She’s Just Not That Into Jew
A dating coach for ex-Orthodox Jewish women.
Photograph by Royale Marketing Events.
“Why do I have to like bars?” Sara asks her dating coach, Israel Irenstein, as the three of us walk down the Bowery in Lower Manhattan toward Phebe’s Tavern and Grill. Sara, who three years ago left her husband, and three weeks ago decided once and for all that there is no God, doesn’t fit the profile of a divorcée on the prowl: She’s 22 years old. Her baggy sweater hides her figure. She doesn’t drink. Oh, and she’s never had a conversation with a secular man.
“You don’t have to do anything,” Irenstein tells her.
Glib as that sounds, his response reflects his experience. He’s used to the ex-Hasidic women he coaches inquiring about “rules”: “If I go on a date with him, won’t I have to sleep with him?” “What should I do?” “Don’t women have to dress up to go out at night?”
“They’re raised to do what they’re told,” Irenstein tells me. “They always did whatever their husbands and rabbis said. I try to teach them that secular life is about doing what you want, not what you’re ‘supposed’ to do.” In Sara’s case, bars are key to absorbing the lesson. “She has this image in her mind of what ‘bars’ are. But bars are a vital part of secular life. They’re a big part of dating.”
Last month, I wrote about Irenstein’s efforts to help Sam, a 29-year-old ex-Orthodox Jew, navigate the secular dating scene. Irenstein taught Sam basic facts about women and encouraged him to work on his self-image. Within the OTD (“Off the Derech” or ex-religious) community, Irenstein helps roughly five times as many men as he does women. Many OTD women have been raised to obey, to take a back seat, and to avoid speaking to men, so they are less likely to ask for help with their love lives. As a result, they often struggle once they’ve left the fold. The women Irenstein meets through Footsteps, the nonprofit that helps OTD’ers assimilate into secular society, are “miserable and alone, or they sleep with a million guys, or they settle for the first guy they meet, often another OTD’er.” When women do reach out to him, Irenstein is thrilled to help.
Sara grew up in California in one of the strictest Hasidic sects, where she learned that bars, public schools, non-Jews, and even Jews from other Hasidic sects, were to be avoided. At 18, she met her future husband for one hour. Then they married. Because she was entirely uneducated about sex, sleeping with her husband was so repulsive and frightening to her, she could endure it only a few times. After that, she spent months creating excuses until her husband got fed up, drained her bank account, and left her. Ostracized by her family and community, Sara realized she could either commit suicide or reinvent herself. So she saved up enough money to flee to New York.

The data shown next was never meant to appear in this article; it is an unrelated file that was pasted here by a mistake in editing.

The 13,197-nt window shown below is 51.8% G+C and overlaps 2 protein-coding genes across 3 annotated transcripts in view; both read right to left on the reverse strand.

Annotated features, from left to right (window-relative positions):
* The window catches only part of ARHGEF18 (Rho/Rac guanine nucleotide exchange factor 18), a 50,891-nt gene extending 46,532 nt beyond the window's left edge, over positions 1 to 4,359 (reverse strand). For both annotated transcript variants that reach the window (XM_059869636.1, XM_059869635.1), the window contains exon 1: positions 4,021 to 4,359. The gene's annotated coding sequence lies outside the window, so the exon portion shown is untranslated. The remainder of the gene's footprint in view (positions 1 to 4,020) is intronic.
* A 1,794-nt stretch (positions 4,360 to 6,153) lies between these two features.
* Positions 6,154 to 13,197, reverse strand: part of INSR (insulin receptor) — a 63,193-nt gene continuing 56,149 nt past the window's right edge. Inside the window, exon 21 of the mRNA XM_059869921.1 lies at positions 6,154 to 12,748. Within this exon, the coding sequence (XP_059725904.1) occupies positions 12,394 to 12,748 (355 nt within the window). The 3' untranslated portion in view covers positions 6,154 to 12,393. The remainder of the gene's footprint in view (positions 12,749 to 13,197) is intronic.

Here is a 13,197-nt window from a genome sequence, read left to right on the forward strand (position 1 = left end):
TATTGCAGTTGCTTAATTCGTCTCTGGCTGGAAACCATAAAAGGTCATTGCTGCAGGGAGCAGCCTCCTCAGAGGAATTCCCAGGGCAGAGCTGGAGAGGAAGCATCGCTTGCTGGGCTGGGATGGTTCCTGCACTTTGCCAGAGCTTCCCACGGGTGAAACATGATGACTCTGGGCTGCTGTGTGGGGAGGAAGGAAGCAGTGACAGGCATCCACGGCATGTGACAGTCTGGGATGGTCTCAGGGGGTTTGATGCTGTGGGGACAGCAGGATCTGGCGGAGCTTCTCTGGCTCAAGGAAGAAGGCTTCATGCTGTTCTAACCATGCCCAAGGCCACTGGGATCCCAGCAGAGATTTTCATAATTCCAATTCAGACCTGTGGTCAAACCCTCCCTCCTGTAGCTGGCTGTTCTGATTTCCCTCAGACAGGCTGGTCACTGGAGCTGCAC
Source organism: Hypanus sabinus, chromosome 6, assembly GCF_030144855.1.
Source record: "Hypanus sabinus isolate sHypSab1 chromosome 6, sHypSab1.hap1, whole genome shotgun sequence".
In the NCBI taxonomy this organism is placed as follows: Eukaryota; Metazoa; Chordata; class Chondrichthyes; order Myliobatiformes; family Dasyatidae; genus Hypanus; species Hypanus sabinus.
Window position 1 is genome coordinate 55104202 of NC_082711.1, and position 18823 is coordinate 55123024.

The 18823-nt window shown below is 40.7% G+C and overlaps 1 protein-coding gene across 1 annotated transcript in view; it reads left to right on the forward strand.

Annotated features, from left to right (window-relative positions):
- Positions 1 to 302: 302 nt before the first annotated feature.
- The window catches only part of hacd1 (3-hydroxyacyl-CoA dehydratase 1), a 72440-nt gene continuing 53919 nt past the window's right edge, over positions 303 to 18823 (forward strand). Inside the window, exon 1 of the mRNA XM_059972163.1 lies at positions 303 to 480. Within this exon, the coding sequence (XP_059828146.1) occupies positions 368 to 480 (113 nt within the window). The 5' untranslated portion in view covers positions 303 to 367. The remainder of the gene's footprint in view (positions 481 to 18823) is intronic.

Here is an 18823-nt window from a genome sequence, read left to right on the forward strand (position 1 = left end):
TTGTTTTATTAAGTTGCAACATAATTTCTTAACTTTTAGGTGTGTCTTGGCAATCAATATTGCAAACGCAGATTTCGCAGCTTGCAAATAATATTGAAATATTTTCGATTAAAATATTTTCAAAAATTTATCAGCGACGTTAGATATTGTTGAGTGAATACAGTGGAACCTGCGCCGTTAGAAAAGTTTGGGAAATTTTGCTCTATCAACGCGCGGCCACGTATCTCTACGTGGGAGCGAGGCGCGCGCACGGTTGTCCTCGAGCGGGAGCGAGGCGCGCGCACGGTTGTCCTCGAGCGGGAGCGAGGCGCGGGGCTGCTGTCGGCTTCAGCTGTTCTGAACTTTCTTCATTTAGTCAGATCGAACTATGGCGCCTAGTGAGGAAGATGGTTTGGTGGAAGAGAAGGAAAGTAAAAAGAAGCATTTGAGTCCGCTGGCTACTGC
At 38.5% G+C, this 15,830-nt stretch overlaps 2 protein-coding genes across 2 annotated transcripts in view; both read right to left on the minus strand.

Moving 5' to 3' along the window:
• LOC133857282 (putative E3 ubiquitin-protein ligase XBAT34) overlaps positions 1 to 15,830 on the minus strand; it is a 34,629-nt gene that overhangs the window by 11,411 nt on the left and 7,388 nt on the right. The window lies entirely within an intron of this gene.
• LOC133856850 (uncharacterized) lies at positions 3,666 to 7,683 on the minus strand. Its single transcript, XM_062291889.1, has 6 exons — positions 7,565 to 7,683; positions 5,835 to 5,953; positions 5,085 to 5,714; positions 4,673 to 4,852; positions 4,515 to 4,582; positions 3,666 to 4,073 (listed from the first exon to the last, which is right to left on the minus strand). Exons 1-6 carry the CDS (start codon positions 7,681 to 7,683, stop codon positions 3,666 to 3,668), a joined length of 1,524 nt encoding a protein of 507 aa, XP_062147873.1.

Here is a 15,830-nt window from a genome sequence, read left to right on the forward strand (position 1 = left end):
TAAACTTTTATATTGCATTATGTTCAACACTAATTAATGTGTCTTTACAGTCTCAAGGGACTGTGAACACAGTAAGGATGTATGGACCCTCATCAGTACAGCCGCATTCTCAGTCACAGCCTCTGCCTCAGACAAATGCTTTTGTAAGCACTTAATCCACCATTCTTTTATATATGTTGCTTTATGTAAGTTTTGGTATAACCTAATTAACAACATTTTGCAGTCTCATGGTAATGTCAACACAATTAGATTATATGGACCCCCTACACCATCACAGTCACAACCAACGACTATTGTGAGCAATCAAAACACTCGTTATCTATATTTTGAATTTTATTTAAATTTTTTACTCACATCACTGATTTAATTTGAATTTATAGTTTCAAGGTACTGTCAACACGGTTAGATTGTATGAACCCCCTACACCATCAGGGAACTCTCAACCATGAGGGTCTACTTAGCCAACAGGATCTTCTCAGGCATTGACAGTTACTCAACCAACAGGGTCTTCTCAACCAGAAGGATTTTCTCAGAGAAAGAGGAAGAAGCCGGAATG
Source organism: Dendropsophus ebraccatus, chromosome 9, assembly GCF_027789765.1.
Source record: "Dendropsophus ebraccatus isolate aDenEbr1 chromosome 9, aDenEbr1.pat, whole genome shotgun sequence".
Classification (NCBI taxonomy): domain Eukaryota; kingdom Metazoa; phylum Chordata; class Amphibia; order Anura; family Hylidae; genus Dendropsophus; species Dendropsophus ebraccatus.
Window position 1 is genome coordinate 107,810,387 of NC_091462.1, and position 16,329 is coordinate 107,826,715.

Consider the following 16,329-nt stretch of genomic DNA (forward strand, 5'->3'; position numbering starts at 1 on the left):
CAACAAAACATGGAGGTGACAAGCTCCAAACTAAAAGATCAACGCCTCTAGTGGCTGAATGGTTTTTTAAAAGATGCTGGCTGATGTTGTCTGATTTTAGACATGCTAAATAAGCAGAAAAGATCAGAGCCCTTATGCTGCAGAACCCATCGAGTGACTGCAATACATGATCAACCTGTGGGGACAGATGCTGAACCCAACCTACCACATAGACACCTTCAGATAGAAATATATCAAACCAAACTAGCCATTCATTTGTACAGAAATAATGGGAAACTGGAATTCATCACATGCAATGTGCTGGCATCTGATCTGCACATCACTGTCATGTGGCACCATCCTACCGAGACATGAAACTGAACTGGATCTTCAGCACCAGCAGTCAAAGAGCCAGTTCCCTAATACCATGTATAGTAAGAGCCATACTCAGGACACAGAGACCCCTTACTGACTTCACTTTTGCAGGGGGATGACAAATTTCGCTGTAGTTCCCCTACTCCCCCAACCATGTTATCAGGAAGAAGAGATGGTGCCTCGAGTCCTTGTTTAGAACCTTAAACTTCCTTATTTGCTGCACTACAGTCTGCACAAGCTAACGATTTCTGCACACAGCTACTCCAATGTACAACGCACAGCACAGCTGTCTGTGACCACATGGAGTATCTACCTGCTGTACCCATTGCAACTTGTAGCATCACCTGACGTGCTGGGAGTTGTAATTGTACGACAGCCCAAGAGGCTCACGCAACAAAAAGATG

Three years later, she has a small apartment and a job she’s not crazy about, but she’s proud of her self-sufficiency. However, she fears men, whom she associates with the trauma of her marriage. The only men to whom she so much as says hello are other OTD’ers. Even her employers, though not members of Sara’s former sect, happen to be Hasids (and her customers are women). “I’m not used to interacting with men,” she says. “It never happens. Some guys whistle at me in the street, but I’m not attracted to them. I want to meet guys I’m attracted to who are attracted to me.”
Beautiful with thick hair and long eyelashes, Sara holds intense eye contact that implies not “I’m comfortable in my skin,” but “I dare you to take me down.” Once you get her talking, she is startlingly open about the details of her life, and about how disappointed she is that she’s spent the last few years essentially alone. One of the main setbacks for OTD women like Sara is isolation—many socialize with other OTD’ers or no one at all. Because they don’t know what’s socially appropriate and what’s not, they often keep to themselves rather than risk social humiliation. They’ve done the hard work of leaving their communities, but they have no idea how to replace their old lives with new ones.
“There are things you can do,” Irenstein tells Sara. “For people like us, dating isn’t intuitive. We have to learn. People say ‘go with the flow,’ right? ‘Be yourself?’ ” He shakes his head. “Trust me,” he says, laughing, “don’t.”
Diana Spechler is a writer in New York City. Learn more at www.dianaspechler.com.